The primary threat to the biodiversity of the Eastern Afromontane Hotspot is habitat loss, due to conversion of land for agriculture, plantations and commercial estates, as well as logging. Other threats include fires, mining, infrastructure development gathering of firewood, and collection of plants for medicinal use, while hunting and disease have led to major declines in the populations of many species. It is estimated that only about 10 percent of the hotspot's original vegetation remains in pristine condition.
In the Eastern Arc Mountains and Southern Rift, large areas of mountain forest and grassland were cleared during colonial times for commercial estates growing tea, coffee, and pine trees, or for cattle ranches. More recently, forests have been cleared for banana, bean, and tree tomato farms, while grasslands are converted to cropland for beans, potatoes, and pyrethrum. Former grasslands have also been used for softwood plantations, growing exotic species such as pines. In Tanzania and Malawi, high human populations densities and rapidly increasing populations have exacerbated the pressure for subsistence agricultural land.
The Eastern Arc Mountains also contain a number of valuable timber species, which have been logged on these mountains for more than a century. While almost all of this logging is illegal, it has proved difficult to eliminate. Other threats to these forests include the collection of firewood, charcoal production, hunting, and gathering plants for medicine. Intentional burning has been responsible for converting much of the Afromontane forests in the region to grassland and scrub-grassland. In addition, artisanal mining for gold, rubies and garnets poses a threat to some areas.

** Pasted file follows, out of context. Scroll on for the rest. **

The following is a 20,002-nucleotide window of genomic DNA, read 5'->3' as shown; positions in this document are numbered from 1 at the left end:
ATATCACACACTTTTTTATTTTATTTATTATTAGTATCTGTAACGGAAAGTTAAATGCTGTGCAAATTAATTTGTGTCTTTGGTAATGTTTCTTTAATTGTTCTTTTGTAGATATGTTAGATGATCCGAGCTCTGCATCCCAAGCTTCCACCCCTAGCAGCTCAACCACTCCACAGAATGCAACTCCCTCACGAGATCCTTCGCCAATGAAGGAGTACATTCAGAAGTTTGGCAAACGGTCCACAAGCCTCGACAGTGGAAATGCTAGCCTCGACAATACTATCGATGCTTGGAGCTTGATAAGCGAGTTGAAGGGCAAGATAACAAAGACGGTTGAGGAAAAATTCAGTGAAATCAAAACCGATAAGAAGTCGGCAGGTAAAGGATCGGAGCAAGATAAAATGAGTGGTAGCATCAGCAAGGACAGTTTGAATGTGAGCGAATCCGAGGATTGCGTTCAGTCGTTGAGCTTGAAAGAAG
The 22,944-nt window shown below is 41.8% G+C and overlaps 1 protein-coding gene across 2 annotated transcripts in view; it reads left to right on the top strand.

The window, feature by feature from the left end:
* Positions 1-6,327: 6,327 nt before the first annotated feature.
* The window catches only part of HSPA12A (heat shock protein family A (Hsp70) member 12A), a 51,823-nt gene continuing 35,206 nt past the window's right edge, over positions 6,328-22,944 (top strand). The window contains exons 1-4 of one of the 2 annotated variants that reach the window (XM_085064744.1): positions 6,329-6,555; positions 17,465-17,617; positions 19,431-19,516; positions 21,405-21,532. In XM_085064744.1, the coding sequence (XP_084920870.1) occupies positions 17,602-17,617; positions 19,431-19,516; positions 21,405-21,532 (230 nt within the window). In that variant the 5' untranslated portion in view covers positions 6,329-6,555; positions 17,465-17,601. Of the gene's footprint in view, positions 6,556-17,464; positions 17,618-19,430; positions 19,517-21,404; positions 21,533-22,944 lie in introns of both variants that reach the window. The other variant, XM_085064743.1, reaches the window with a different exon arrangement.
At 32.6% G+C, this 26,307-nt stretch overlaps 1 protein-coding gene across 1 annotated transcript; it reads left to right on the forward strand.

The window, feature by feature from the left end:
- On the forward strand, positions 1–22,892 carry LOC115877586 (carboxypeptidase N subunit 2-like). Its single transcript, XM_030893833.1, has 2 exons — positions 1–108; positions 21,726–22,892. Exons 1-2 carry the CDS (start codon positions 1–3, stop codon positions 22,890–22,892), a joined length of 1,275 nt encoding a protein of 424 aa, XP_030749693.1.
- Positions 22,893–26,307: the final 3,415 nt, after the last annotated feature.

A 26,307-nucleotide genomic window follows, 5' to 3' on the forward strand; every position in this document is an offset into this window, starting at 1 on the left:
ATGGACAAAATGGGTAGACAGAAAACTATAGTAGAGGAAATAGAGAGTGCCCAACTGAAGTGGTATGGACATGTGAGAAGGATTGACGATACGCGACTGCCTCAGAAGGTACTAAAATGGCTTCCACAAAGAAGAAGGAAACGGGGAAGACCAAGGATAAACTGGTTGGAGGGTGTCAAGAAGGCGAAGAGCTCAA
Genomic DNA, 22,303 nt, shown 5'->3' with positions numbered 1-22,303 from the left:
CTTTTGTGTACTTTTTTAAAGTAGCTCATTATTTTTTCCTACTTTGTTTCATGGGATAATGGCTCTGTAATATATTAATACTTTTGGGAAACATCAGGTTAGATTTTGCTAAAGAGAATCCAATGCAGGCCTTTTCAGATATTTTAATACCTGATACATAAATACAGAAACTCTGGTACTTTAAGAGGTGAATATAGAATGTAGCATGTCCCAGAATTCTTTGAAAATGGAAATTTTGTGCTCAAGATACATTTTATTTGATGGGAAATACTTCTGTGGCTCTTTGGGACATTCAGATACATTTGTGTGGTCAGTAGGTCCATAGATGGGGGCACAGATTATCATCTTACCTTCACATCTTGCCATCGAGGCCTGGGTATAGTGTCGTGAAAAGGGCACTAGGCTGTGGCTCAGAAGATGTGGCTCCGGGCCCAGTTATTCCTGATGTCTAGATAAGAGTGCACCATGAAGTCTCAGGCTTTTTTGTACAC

The Albertine Rift has some of the highest human population densities on the African Continent, with up to 750 people per square kilometer in parts of Rwanda and Uganda. Consequently, much of the land was long ago converted to agriculture and pressures on the remaining lands are enormous. People use forest products for many necessary materials, including rope, bean stakes, firewood, timber, medicines, fruit, bushmeat, and honey. Fires also pose a threat to remaining forest areas.
Bushmeat consumption is also on the rise in the Albertine Rift, as soldiers return from the Congo to Rwanda and Uganda who have developed a taste for bushmeat in the absence of any alternative sources of protein. Poaching poses a threat to elephants, hippos, buffalos and larger antelope species in the savanna parks in Uganda and the DRC, while snares set by hunters have resulted in a quarter of the chimpanzees in Uganda having maimed limbs, including missing hands and feet. Insecurity and civil strife in the Great Lakes region has also led to the degradation and loss of protected areas, as militia groups have used them to hide in and launch attacks on nearby inhabitants. There has been a significant loss of trained protected-area staff; more than 100 staff were killed in protected areas in eastern DRC in the last six years, and a third of the staff working with gorillas in Rwanda were killed between 1990 and 1999.
Population pressure is also a problem in the Ethiopian Highlands; the population of Ethiopia has increased tenfold in the last 60 years. Eighty percent of the countrys 70 million people live in the highlands, putting significant pressure on the land for agricultural development. Ethiopia also has the largest national herd of domestic livestock, and cattle in particular, in Africa. This livestock is increasingly using the most extreme areas to graze, and overgrazing has led to erosion, an increasing abundance of unpalatable or poisonous species, and heightened competition between livestock and wildlife. Hunting is also a significant problem in the Ethiopian Highlands.